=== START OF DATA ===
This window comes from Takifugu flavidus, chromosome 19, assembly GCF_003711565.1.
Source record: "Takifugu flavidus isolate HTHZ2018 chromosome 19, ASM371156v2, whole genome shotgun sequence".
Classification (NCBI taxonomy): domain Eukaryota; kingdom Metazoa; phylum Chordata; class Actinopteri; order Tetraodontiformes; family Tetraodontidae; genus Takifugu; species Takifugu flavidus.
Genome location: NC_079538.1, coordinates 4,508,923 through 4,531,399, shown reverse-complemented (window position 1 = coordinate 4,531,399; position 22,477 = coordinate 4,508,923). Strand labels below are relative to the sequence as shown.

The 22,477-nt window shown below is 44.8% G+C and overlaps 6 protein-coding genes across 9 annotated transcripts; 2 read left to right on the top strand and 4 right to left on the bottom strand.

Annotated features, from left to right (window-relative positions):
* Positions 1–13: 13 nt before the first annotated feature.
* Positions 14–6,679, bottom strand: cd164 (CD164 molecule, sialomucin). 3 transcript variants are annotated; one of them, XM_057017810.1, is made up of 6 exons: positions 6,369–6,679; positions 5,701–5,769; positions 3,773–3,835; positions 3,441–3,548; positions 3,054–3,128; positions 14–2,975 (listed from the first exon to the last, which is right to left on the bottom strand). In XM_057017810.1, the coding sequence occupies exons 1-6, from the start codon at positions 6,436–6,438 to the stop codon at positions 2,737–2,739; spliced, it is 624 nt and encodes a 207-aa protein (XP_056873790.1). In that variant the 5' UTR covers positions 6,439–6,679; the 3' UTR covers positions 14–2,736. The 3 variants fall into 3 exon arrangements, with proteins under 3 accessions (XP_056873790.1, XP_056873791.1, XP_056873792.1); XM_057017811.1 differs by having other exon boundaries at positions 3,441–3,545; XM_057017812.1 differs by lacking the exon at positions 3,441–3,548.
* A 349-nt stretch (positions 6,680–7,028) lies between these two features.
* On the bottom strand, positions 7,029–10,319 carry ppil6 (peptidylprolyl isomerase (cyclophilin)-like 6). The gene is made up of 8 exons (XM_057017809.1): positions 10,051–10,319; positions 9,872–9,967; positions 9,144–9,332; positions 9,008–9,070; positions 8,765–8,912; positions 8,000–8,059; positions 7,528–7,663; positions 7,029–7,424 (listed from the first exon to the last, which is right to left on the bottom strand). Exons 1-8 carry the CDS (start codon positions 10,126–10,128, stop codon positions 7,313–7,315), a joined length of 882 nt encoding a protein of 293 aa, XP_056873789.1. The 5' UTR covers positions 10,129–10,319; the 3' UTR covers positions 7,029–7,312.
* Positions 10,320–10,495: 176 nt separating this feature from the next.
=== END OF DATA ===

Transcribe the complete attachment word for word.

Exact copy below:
This window comes from Takifugu flavidus, chromosome 19, assembly GCF_003711565.1.
Source record: "Takifugu flavidus isolate HTHZ2018 chromosome 19, ASM371156v2, whole genome shotgun sequence".
Classification (NCBI taxonomy): domain Eukaryota; kingdom Metazoa; phylum Chordata; class Actinopteri; order Tetraodontiformes; family Tetraodontidae; genus Takifugu; species Takifugu flavidus.
Genome location: NC_079538.1, coordinates 4,508,923 through 4,531,399, shown reverse-complemented (window position 1 = coordinate 4,531,399; position 22,477 = coordinate 4,508,923). Strand labels below are relative to the sequence as shown.

The 22,477-nt window shown below is 44.8% G+C and overlaps 6 protein-coding genes across 9 annotated transcripts; 2 read left to right on the top strand and 4 right to left on the bottom strand.

Annotated features, from left to right (window-relative positions):
* Positions 1–13: 13 nt before the first annotated feature.
* Positions 14–6,679, bottom strand: cd164 (CD164 molecule, sialomucin). 3 transcript variants are annotated; one of them, XM_057017810.1, is made up of 6 exons: positions 6,369–6,679; positions 5,701–5,769; positions 3,773–3,835; positions 3,441–3,548; positions 3,054–3,128; positions 14–2,975 (listed from the first exon to the last, which is right to left on the bottom strand). In XM_057017810.1, the coding sequence occupies exons 1-6, from the start codon at positions 6,436–6,438 to the stop codon at positions 2,737–2,739; spliced, it is 624 nt and encodes a 207-aa protein (XP_056873790.1). In that variant the 5' UTR covers positions 6,439–6,679; the 3' UTR covers positions 14–2,736. The 3 variants fall into 3 exon arrangements, with proteins under 3 accessions (XP_056873790.1, XP_056873791.1, XP_056873792.1); XM_057017811.1 differs by having other exon boundaries at positions 3,441–3,545; XM_057017812.1 differs by lacking the exon at positions 3,441–3,548.
* A 349-nt stretch (positions 6,680–7,028) lies between these two features.
* On the bottom strand, positions 7,029–10,319 carry ppil6 (peptidylprolyl isomerase (cyclophilin)-like 6). The gene is made up of 8 exons (XM_057017809.1): positions 10,051–10,319; positions 9,872–9,967; positions 9,144–9,332; positions 9,008–9,070; positions 8,765–8,912; positions 8,000–8,059; positions 7,528–7,663; positions 7,029–7,424 (listed from the first exon to the last, which is right to left on the bottom strand). Exons 1-8 carry the CDS (start codon positions 10,126–10,128, stop codon positions 7,313–7,315), a joined length of 882 nt encoding a protein of 293 aa, XP_056873789.1. The 5' UTR covers positions 10,129–10,319; the 3' UTR covers positions 7,029–7,312.
* Positions 10,320–10,495: 176 nt separating this feature from the next.